Last night brought the return of international football to Warsaw as Poland took on Ukraine at the national stadium. Football at the national stadium will always take me back to the heady days of last summer when hope drifted through the streets of Warsaw during Euro 2012. Hope we all know is a dangerous commodity in the world of football fandom and it once more showed its face last night as Poland looked to achieve a crucial victory over Ukraine.
Poland had made a relatively auspicious start to the World Cup qualifiers, drawing away in Montenegro and beating Moldova at home in September and drawing at home to England in October. This left them in a decent position in the group, but a win against Ukraine would be vitally important in underlining their credentials for making the trip to Brazil 2014. There was relatively positivity in the air as the match approached, after all a number of Polish players play regularly at top European clubs such as Borussia Dortmund, Bordeaux, Bayer Leverkusen and erm Southampton and Nottingham Forest.
But for Poles every silver lining has a cloud and the build-up to the game was sullied by untimely squabbles over issues which have done much to create an unpleasant atmosphere around the national team. The Polish media made a lot of the poor performance against Ireland in February, and in my opinion, drew from it too wide-ranging conclusions. These criticisms came back, as they almost always do, to Poland and Bordeaux’s much-derided attacking midfielder Ludovic Obraniak. Ludo was at the heart of controversy in the summer when ex-Polish national team goalkeeper, Jan Tomaszewski, stated he would not support Poland in the finals due to the lack of ‘real Poles’ in the squad.
French born and non-Polish speaking Obraniak has often not been held in high regard for his supposed lack of effort on the pitch. Somehow this has translated into the generally held Polish belief that Ludo does not care for his adopted country. This has led to untold column inches stating that if Ludo spoke Polish he would perform better for the national team. There has even been a movement developing to deny naturalised Poles the right to represent Poland if they cannot speak the language. The apogeum of this tendency was reached this week when the President of the PZPN and ex-Juventus star, Zbigniew Boniek stated that he was in favour of such a law being put in place. The dislike of Obraniak led to calls for Nottingham Forest’s Radosław Majewski to take his place in the team.
Despite these arguments which have, in my opinion, very little to do with the peformances of the national team, many Poles were quietly confident about the match with Ukraine. Radio presenters waxed lyrical about the Dortmund trio of Lewandowski, Błaszczykowski and Piszczek and Warsaw got ready to host the big match. Close to Metro Centrum, peddlers sold Polish national team memorabilia and Poland-Ukraine half and half scarves which were presumably left over from the summer. Fans draped with flags crammed into the trams bearing them to the national stadium and taking me home from work.
I rushed home, dumped my work stuff onto the sofa and got the bus to the pub where I would watch the match. This reminded me of my frantic rush to get to the pub in October, when the rain poured down and the match against England was called off. I finally got to the pub where we had a table booked. The pub had a big screen set up and the room was packed with fans hoping for a Polish victory as well as some Ukrainians who seemed to be in good spirits. On the way to the pub I’d heard that Obraniak had been jettisoned from the first team to be replaced by Majewski, as most Polish fans and journalists had wanted. Would this have any effect and would Polish moderate positivity last longer than a couple of minutes?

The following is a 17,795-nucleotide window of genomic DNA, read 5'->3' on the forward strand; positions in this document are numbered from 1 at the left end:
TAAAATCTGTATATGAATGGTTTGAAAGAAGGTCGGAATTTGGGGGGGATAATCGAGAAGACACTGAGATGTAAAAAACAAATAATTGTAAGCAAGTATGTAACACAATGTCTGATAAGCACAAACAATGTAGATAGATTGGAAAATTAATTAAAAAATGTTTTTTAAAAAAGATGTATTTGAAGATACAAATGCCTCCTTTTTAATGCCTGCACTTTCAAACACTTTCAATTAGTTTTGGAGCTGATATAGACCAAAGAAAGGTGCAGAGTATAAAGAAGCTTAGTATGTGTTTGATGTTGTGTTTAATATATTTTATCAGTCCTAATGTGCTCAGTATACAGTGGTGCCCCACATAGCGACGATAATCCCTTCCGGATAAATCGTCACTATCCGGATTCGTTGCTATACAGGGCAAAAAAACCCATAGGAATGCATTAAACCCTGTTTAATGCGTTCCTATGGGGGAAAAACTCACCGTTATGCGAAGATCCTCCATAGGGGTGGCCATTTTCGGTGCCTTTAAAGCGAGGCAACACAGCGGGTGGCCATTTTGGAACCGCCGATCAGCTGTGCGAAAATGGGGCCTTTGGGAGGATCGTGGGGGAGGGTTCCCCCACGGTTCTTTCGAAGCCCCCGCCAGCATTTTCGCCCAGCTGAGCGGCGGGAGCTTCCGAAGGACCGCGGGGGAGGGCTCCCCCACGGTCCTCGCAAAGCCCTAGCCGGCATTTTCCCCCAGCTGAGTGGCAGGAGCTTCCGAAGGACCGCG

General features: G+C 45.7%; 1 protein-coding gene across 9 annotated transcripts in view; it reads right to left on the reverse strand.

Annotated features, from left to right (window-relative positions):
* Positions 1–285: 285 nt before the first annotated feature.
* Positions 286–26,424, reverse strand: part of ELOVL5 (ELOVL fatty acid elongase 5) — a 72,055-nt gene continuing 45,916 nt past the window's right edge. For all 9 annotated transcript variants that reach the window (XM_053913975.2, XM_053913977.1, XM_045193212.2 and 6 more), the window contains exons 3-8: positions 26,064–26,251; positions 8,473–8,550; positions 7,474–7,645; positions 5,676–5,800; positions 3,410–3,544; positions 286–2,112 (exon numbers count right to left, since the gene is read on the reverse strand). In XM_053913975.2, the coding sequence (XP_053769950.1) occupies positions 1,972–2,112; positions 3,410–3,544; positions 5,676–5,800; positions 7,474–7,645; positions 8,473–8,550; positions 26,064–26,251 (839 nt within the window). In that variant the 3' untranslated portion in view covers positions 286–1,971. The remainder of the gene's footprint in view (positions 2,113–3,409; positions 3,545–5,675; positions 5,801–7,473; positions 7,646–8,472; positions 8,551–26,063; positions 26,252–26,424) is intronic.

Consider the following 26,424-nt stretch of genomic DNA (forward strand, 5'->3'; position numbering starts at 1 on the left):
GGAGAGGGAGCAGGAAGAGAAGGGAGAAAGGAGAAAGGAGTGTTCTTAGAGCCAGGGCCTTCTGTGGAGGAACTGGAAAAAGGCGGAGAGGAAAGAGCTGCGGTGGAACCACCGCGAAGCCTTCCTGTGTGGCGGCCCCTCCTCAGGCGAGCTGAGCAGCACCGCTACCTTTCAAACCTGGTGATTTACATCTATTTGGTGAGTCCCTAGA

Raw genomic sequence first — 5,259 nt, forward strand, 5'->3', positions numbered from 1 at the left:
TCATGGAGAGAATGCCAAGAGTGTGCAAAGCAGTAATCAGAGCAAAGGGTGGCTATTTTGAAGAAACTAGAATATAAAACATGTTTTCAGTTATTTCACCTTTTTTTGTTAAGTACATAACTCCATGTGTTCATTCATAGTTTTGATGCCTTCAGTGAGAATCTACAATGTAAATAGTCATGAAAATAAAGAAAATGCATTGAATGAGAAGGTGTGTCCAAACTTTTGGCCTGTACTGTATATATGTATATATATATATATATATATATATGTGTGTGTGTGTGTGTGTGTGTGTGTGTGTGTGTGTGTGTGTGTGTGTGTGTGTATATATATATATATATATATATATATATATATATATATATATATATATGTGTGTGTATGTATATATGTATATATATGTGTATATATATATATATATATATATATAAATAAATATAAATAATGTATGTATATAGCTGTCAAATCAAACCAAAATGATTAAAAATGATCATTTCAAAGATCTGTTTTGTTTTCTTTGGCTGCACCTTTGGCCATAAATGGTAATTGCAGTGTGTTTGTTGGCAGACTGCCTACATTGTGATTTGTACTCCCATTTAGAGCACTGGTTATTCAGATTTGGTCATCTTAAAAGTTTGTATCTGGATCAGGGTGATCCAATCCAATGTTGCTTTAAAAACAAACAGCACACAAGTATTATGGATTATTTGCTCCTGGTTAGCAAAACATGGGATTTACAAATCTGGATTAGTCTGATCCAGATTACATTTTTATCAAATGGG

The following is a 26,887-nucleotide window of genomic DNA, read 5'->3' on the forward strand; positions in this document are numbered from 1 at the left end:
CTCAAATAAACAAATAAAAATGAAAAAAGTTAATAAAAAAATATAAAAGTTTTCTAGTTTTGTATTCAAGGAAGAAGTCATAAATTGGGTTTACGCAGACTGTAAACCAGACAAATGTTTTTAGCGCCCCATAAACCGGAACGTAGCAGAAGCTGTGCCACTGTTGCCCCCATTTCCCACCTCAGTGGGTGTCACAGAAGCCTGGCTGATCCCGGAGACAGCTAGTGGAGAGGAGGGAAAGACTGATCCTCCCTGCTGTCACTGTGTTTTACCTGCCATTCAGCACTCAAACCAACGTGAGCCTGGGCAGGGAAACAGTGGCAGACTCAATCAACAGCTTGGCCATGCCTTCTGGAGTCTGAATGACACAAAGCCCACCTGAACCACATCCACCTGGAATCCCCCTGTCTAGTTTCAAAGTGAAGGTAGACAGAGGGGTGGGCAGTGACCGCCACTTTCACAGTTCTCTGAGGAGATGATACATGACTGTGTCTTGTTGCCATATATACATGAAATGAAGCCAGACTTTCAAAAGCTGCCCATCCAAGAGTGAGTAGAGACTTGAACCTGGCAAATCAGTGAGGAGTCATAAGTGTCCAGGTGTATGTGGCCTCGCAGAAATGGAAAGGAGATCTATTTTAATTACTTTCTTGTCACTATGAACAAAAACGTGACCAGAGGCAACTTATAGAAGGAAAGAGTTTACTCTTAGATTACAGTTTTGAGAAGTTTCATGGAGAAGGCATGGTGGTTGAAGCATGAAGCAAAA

Unfortunately Poland got off to the worst of possible starts as clumsy defending allowed Ukraine to take a shock 2-0 lead in the first six minutes. Any positivity which had existed amongst Polish fans disappeared almost immediately and, what was more interesting to me, people quickly lost interest in the game. At our table my friends mostly lapsed into discussions about other things and the match faded into the background. When Łukasz Piszczek got the Poles back into it in the 18th minute, Polish fans let out a hearty cheer but Ukraine’s third goal in the 44th minute completely extinguished any positivity which existed.
The second half brought poor efforts from the Polish side to get the goals back they needed, Ukraine seemed to effortlessly find space around the Polish goal and they could have extended their lead a number of times. By the final whistle the game was a sideshow in the pub, few fans even glanced at the screen as the match came to a close, apart from the gleeful Ukrainian fans celebrating close by.
So what have I learned about the way the national team is perceived in Poland over the last week? First of all the Polish press, much like that of England, put the national team under intense scrutiny in the build-up to a big match. Unlike England the attacks on certain players seemed to cross lines of decency, turning into character assassinations. Something which surely did not help the atmosphere surrounding the national team. In terms of Polish national team fandom, Poles find it very difficult to put too much hope in the Polish side. It’s almost as if they prefer losing so they don’t have to go through the pain of disappointment when the team doesn’t succeed. Finally Polish fans lost interest a lot quicker than fans in England when the team was losing. In England there would have been several people really shouting at the screen. In the Warsaw pub last night fans were resigned to defeat and preferred to turn their thoughts to other affairs. At the end of the day maybe Poles have the more appropriate attitude.
Oh and maybe Obraniak should start against San Marino 😉